My name is Joana and I’m a volunteer from Portugal. I’m spending 5 weeks at Cloudbridge assisting with ongoing research and enjoying this beautiful part of the world.  As a vet, my main goal here is to understand what roles or career paths are out there in the conservation area and Costa Rica seems to be the perfect place to start, not only for its biodiversity but also for being a country that encourages these projects and is very passionate about fauna and flora conservation.  Cloudbridge provides field experience, beautiful hikes with amazing animals to spot and an incredible living environment with people from all over the world. Excited to see what comes next!

My name is Digby Wheeler and I come from Brighton, England. My background is in biology and education and I am fascinated by ecosystems biology and humanity’s relationship with the natural world. I am currently conducting my research project on mixed species bird flocks at Cloudbridge. The reserve exhibits astounding species diversity and complex avian behaviour. It is a real pleasure to work as an intern here and to meet the inspiring and friendly people that care for this place. I hope to use this valuable experience to find work in the conservation biology sector and help engage more people in the protection and restoration of thriving ecosystems.

Pics from around the reserve:

The black-handed spider monkey, Ateles geoffroyi. Photo credit: Oliver Bevilacqua
This orange-billed nightingale thrush is patiently protecting the eggs, even when it´s wet!  Photo credit: Lennart Paul
The red-headed Barbet (Eubucco bourcierii) is one of the more common species seen around the reserve, but nonetheless quite striking. Photo credit: Miriam Tovar Heid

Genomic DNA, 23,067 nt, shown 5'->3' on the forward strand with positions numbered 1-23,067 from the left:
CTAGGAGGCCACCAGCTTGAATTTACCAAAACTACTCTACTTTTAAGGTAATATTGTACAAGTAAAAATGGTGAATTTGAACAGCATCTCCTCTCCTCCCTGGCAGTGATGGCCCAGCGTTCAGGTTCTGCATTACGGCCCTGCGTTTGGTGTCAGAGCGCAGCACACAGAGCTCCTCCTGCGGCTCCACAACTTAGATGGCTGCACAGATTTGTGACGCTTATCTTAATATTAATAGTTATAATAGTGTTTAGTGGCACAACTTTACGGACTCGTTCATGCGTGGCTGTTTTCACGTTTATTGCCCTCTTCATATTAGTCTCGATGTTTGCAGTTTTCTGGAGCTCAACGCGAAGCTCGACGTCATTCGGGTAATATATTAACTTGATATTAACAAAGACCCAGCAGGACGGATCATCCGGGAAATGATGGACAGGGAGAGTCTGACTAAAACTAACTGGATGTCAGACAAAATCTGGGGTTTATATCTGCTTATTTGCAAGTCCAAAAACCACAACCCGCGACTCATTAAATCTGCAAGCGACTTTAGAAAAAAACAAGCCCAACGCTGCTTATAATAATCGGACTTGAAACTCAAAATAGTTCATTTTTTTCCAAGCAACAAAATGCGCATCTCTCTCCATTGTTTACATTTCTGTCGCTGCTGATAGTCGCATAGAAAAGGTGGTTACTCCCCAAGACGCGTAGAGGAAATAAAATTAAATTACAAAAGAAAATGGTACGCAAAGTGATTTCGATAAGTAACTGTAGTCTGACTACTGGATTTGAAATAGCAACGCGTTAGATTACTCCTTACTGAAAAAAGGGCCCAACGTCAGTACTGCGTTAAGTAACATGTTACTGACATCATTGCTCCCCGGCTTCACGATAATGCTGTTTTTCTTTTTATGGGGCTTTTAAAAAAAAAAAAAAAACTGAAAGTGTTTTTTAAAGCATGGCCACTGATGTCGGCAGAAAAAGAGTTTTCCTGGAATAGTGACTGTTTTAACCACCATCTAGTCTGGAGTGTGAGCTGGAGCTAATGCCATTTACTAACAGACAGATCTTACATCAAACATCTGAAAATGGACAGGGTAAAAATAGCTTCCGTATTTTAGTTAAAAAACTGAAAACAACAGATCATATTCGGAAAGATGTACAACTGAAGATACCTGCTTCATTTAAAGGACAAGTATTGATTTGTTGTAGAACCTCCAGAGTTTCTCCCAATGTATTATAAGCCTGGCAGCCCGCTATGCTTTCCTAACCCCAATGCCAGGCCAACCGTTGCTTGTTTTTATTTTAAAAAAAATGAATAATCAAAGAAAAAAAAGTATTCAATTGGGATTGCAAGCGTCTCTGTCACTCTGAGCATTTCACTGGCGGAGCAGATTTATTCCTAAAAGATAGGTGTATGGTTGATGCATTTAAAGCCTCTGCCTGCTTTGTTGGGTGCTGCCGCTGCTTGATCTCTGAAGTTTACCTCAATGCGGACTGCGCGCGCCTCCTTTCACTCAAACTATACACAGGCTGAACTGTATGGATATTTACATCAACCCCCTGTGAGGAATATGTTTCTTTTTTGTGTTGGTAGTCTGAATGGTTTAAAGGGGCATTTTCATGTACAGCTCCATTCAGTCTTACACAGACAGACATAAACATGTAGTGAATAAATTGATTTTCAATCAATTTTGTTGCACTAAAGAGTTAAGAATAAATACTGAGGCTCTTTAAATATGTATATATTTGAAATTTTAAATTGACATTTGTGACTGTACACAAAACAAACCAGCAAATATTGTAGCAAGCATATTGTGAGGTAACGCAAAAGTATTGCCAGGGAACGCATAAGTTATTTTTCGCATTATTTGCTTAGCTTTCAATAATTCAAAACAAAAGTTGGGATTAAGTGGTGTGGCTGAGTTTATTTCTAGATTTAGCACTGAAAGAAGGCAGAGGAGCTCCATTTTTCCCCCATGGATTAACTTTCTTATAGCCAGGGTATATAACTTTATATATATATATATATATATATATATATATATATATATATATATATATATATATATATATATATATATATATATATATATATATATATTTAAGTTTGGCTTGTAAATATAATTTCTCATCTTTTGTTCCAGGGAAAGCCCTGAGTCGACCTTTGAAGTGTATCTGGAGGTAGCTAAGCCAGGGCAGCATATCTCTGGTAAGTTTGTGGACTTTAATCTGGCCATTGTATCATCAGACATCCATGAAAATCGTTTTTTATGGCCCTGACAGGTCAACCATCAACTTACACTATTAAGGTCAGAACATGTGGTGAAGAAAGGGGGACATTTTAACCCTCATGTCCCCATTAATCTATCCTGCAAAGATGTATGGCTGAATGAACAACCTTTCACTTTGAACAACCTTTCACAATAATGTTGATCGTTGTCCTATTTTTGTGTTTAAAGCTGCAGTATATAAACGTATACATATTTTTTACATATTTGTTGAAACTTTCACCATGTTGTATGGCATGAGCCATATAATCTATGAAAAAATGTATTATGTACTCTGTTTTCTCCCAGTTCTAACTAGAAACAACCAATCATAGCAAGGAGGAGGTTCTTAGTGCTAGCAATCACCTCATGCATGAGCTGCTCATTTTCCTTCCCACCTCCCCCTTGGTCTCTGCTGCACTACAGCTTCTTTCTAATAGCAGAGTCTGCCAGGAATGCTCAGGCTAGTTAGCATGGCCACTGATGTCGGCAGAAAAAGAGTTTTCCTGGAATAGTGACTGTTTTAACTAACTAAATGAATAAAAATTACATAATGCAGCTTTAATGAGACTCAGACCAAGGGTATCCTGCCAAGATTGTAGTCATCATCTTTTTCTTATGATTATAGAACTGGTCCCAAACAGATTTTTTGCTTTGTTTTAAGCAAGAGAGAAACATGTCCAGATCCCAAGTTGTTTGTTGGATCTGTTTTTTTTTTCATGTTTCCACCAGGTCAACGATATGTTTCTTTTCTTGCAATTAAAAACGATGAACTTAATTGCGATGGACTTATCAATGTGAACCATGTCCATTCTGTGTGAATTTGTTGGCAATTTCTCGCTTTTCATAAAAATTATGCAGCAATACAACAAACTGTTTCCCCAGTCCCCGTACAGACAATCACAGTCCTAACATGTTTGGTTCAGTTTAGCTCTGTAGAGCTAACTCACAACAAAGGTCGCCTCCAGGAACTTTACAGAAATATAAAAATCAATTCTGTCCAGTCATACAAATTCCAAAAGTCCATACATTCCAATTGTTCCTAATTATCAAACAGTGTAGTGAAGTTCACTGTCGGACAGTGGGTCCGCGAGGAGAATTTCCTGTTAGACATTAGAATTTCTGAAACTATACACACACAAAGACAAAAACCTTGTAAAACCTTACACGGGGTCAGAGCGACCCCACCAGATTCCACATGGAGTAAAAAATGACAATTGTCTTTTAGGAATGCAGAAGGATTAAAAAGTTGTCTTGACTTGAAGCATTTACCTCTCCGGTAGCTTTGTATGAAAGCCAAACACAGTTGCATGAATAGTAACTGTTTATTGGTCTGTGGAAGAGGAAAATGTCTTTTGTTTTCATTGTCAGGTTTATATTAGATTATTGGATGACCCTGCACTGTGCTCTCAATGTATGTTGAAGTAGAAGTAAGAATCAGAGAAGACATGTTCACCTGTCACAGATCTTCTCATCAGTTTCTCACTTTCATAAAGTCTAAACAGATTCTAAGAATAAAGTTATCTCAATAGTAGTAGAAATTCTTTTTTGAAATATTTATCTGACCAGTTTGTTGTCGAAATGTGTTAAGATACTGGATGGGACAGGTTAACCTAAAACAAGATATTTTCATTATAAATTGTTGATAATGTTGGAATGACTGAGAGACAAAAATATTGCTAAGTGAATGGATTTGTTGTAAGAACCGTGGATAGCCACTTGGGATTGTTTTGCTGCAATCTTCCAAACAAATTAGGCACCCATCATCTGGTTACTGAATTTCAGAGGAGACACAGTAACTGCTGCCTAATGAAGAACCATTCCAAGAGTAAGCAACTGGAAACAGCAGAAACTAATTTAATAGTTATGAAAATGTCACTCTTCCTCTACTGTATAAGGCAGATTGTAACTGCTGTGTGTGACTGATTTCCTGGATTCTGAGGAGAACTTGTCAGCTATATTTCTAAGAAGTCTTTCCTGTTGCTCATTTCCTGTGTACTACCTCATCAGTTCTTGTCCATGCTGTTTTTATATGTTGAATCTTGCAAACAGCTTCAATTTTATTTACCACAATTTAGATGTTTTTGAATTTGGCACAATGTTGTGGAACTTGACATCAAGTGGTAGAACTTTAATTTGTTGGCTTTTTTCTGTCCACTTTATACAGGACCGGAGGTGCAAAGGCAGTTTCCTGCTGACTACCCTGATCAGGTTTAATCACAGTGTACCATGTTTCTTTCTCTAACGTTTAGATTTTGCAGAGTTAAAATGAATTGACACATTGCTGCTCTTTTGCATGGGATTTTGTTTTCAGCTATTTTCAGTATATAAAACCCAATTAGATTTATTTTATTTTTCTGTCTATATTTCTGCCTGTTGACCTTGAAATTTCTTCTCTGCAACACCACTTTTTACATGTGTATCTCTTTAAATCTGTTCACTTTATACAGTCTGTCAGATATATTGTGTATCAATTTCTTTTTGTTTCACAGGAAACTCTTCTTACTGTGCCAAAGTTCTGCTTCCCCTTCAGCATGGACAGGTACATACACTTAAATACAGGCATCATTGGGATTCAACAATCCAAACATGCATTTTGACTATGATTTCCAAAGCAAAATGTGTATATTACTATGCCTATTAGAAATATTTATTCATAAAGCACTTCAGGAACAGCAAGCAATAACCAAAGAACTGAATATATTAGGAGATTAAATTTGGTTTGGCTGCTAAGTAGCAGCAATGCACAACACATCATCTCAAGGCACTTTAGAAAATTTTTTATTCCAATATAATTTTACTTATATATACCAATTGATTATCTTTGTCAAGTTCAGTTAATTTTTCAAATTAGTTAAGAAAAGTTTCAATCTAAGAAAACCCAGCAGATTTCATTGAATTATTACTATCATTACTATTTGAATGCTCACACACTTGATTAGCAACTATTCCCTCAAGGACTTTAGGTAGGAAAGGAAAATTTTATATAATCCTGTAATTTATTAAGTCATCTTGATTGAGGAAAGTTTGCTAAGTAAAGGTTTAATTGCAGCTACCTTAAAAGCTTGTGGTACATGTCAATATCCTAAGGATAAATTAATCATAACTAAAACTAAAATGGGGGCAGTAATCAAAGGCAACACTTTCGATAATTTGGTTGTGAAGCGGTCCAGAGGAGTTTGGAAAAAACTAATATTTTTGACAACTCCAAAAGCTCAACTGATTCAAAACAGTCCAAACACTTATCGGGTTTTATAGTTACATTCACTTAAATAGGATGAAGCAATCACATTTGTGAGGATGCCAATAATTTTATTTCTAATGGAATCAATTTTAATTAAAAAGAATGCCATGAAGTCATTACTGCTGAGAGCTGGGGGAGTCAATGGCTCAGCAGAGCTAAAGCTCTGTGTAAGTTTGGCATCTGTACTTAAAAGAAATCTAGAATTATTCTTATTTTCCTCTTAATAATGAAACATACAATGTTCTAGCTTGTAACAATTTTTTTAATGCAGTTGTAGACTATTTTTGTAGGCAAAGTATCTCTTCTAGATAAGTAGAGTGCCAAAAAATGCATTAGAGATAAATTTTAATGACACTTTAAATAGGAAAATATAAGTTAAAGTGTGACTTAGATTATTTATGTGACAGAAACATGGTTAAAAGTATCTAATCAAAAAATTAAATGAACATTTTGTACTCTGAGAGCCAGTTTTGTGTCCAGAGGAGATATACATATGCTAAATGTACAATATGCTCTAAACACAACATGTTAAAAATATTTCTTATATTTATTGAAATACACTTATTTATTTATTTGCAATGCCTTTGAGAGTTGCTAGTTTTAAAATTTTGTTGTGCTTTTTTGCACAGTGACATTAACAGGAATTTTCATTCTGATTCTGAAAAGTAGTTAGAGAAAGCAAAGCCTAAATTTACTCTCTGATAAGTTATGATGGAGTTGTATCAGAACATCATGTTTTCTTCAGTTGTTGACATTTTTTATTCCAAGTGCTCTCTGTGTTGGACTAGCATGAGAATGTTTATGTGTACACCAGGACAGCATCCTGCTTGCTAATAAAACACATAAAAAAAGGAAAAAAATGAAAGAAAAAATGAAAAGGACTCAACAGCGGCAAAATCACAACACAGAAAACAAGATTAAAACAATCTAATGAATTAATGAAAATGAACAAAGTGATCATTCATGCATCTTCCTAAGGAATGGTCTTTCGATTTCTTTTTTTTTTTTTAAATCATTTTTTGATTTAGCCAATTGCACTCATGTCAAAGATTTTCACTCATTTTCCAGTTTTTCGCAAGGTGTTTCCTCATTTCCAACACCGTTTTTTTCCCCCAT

The Talamancan pit-viper (Botriechis nubestris). Photo credit: Miriam Tovar Heid
A sunset on base. Photo credit: Ben Womack

Photo credit: Lennart Paul

Suggested reading:

  • Cloudbridge has recently been featured in an excellent article on isolated habitat areas, which we invite you to read.
  • Examples of sustainably managed, economically viable forestry do exist, though not without their challenges, as demonstrated in this article about the inspiring forestry of the Menominee tribe in Wisconsin.
  • Stories can help us remember that we are all connected.  In this story, tribal chairman Greg Sarris shares a narrative entwined with his ancestral homelands of Sonoma Mountain.
  • Regenerative grazing is an excellent use for lands that historically have supported large numbers of grazing animals.  This video offers an excellent introduction to the concept of regenerative grazing, as part of holistic management.

2 comentarios en «We love trees!»

  1. Beautiful blog! So happy to see the work and research that is happening at Cloudbridge. Many thanks to the staff at Cloudbridge.